Although I was not living in California at the time, many have told me that the historic California drought of 1976-1977 was one they may never forget. In modern history, it probably was the most difficult, detrimental drought ever recorded in California, hurting business and industry financially and creating difficulties for the state’s 20 million residents.
Some areas of the state, such as north of San Francisco, were restricted to just 44 gal per day of water per person. At the time, the average Californian used more than 100 gal of water per day. Other effects of the drought included:
- Thousands of acres of farmland turned to dust due to lack of water, causing food prices to rise throughout the U.S. California produces half of the nation’s fruits, nuts and vegetables.
- Hydroelectric power generation declined, causing state utility companies to turn to imported oil to generate electricity, reducing profits and resulting in eventual cost increases that were passed on to consumers.
- Fisheries suffered as water flowing in 22 of the state’s streams essentially dried up.
- Manufacturers, many of them realizing for the first time how water-dependent they were, had to scale back operations due to water restrictions.
- Commercial office buildings were asked to cut water consumption virtually in half; after the drought ended, most reported they were unable to accomplish this even with strict measures in place.
- Thousands of acres of landscape areas, both private and public, were lost, costing millions.
The biggest fear was forest fires. Along with fire retardants, millions of gallons of freshwater are needed to fight them, as greywater or saltwater can corrode firefighting equipment. Using water to fight fires meant less water for consumers and industry. The state had several forest fires in 1976 and 1977. The two that stand out were a blaze in Mount Diablo, west of San Francisco, and a much bigger and more serious fire at Big Sur, south of the city, which required firefighters to come in from all over the western U.S. to fight it.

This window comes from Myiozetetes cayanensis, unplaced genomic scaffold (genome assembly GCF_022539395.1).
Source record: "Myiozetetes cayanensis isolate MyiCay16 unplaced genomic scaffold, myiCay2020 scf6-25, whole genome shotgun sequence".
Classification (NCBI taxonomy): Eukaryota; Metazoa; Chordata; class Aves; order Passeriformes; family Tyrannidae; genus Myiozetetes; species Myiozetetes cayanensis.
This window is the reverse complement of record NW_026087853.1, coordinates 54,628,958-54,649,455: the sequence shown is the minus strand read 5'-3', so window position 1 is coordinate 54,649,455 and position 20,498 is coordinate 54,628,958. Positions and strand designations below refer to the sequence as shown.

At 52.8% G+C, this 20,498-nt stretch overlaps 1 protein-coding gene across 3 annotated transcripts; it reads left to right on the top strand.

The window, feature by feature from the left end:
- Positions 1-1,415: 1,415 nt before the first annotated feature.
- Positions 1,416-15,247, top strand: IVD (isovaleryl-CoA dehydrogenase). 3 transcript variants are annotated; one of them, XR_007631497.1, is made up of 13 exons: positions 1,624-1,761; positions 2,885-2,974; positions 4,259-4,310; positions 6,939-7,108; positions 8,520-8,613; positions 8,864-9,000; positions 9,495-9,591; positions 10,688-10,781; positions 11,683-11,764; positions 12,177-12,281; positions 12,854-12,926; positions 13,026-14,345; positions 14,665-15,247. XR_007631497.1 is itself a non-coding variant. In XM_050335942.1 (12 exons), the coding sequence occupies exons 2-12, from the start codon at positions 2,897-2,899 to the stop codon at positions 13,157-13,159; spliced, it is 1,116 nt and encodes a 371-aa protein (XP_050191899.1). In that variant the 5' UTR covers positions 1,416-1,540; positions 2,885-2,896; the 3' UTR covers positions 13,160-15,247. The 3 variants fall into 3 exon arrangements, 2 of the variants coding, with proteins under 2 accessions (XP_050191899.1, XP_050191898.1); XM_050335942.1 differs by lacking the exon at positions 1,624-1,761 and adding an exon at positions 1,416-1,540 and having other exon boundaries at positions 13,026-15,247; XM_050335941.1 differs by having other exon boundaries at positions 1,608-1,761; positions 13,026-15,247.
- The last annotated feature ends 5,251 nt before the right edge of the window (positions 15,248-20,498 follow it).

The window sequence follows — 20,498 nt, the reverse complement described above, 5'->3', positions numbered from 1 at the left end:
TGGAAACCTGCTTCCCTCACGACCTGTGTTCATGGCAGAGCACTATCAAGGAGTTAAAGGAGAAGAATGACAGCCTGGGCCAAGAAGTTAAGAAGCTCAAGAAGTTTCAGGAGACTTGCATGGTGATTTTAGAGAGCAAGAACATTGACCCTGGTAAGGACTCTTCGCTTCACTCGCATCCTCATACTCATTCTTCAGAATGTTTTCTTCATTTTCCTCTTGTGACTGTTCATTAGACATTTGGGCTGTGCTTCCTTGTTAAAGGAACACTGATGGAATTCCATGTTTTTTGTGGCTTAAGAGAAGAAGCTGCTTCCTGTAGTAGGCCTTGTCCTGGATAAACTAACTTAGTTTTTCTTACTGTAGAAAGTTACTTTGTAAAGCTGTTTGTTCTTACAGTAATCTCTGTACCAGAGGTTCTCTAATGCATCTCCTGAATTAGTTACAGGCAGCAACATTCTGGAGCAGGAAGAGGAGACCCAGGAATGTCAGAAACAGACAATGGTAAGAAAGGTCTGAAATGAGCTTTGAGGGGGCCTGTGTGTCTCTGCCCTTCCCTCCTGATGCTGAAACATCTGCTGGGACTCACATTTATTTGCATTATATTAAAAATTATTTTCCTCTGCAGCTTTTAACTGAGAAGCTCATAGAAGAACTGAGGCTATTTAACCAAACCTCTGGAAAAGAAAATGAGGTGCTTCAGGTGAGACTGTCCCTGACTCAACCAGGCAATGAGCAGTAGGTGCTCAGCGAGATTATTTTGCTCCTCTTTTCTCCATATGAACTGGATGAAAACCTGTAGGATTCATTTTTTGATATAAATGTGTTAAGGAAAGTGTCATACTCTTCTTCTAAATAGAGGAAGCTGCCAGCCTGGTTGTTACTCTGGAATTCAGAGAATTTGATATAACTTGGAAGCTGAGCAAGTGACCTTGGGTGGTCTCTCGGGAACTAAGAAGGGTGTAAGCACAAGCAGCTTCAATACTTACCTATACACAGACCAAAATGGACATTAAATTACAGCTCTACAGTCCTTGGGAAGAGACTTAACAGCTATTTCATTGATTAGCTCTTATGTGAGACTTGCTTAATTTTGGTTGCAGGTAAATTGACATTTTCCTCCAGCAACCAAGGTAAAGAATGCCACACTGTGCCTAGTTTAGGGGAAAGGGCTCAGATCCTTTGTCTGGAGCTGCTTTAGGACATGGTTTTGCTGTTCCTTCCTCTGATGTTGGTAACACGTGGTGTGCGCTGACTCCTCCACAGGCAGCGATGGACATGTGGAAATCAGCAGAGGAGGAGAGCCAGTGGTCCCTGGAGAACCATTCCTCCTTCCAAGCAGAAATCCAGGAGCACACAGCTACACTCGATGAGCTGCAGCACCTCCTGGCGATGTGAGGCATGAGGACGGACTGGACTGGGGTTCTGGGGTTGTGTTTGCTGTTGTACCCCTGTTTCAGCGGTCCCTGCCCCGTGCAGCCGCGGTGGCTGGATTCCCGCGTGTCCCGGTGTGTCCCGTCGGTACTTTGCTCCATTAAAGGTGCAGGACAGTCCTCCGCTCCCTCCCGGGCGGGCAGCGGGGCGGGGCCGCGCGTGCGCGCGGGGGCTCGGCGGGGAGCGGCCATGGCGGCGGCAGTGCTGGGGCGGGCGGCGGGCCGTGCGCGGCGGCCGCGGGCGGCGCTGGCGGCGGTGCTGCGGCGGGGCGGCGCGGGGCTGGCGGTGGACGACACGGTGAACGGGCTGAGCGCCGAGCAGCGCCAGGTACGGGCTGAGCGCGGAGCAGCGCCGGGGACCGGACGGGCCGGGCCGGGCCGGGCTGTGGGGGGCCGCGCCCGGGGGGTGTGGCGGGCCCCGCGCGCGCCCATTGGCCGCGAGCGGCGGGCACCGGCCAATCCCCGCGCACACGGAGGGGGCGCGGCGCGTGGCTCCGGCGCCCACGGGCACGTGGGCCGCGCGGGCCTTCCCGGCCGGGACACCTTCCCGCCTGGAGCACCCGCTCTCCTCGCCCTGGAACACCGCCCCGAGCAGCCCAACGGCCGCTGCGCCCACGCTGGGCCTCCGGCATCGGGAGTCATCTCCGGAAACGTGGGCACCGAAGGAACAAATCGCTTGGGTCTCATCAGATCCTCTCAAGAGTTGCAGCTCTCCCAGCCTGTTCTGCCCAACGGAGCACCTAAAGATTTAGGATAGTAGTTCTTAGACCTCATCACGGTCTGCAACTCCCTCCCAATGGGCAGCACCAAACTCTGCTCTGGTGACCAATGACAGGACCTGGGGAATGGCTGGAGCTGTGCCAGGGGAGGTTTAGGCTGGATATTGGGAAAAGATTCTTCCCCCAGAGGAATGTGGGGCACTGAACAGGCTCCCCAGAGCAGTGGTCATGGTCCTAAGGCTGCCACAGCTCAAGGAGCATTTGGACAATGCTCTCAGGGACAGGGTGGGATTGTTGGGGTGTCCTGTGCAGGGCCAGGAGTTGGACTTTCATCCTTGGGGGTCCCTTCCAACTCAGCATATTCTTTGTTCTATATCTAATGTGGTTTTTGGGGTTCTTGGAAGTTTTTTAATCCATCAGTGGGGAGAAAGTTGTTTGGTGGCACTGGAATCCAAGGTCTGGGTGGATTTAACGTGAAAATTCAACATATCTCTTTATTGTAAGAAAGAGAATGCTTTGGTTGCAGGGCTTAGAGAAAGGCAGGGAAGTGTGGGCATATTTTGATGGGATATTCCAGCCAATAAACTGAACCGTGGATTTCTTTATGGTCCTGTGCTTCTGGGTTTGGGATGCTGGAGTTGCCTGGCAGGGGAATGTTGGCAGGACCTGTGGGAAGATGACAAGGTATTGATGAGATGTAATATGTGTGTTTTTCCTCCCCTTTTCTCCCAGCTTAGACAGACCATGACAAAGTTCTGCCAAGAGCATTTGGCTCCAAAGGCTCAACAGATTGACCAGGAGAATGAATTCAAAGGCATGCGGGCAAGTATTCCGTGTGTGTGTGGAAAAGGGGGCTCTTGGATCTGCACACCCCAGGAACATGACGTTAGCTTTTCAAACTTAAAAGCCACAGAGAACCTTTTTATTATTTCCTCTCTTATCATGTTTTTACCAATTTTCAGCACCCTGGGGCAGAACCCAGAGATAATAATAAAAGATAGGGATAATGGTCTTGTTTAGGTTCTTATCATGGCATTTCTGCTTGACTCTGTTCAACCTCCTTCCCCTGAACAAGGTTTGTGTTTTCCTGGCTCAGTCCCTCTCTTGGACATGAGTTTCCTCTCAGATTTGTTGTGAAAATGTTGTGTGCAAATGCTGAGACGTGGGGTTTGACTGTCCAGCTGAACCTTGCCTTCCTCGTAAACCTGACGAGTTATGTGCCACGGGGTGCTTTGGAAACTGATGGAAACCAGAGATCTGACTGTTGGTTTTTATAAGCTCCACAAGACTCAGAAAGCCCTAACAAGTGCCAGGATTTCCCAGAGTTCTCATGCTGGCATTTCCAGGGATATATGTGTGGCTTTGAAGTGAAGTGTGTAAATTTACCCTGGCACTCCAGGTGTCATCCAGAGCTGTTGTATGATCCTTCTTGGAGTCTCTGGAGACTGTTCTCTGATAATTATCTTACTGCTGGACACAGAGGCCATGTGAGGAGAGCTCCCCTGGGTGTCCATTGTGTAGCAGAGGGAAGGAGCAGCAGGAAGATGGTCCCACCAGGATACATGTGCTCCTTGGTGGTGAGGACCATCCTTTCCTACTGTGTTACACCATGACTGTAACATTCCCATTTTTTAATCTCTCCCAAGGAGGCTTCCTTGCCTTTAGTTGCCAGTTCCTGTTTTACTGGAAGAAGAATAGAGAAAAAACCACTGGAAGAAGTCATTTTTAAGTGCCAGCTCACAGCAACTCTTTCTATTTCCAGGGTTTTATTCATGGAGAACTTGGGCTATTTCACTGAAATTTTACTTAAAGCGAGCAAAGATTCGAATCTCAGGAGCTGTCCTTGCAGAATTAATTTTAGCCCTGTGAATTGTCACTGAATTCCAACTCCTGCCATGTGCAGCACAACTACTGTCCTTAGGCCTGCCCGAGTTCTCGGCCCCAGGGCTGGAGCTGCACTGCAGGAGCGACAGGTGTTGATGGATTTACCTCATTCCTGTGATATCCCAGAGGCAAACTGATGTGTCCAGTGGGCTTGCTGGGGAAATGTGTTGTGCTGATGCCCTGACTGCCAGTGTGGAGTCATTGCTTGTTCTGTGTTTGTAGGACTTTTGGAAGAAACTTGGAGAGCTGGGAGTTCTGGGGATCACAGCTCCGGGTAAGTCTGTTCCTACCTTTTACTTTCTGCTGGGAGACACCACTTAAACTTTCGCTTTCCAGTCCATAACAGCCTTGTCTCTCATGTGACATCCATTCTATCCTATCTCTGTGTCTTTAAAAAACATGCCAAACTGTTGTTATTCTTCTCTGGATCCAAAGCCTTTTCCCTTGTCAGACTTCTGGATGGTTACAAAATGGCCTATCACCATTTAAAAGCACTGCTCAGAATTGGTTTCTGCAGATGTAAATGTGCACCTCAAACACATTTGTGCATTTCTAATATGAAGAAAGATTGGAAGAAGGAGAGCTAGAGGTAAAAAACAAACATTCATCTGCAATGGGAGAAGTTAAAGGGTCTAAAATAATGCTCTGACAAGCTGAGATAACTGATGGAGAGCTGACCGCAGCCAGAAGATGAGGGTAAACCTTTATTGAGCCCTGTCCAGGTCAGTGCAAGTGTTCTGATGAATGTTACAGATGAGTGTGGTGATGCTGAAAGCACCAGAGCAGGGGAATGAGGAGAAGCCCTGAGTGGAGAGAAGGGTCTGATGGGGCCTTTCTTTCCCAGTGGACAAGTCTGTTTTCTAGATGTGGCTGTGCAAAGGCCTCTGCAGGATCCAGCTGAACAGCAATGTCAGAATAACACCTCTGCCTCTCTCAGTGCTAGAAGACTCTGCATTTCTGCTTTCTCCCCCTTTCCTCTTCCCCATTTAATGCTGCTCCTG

Now that you have a taste of what it was like 30 years ago, you might wonder why little, if any, of this “drought suffering” is occurring today. In the past few years, drought conditions in California have become about as bad as they were in the late 1970s. In some ways, they are worse—instead of 20 million people, the state is now home to 38 million people. You would think things would have become dire at this point, but they have not, and there are a number of reasons for this.
In May 1978, the California Department of Water Resources commissioned a study investigating why the 1976-77 drought was so bad, what steps the state took that helped ease the suffering, and what mistakes were made. More importantly, it included suggestions for ways the state could better handle future drought. While many consumers and businesses in California essentially forgot about the drought almost as soon as it was over, these investigators were well aware that California had a history of drought and would assuredly have more in the future.
The 238-page report laid the groundwork for dealing with future drought. One of the suggestions in the report was to develop larger reservoirs to hold water. For instance, a Southern California reservoir that was planned in the late 1970s and built in the 1980s was enlarged by 60% 20 years later to hold more water. Increased water capacity throughout the state has proven invaluable. Essentially, the report emphasized that the state must have enough water capacity to “save for a rainy day”—except in this case, it was lack of rain that caused the tough times.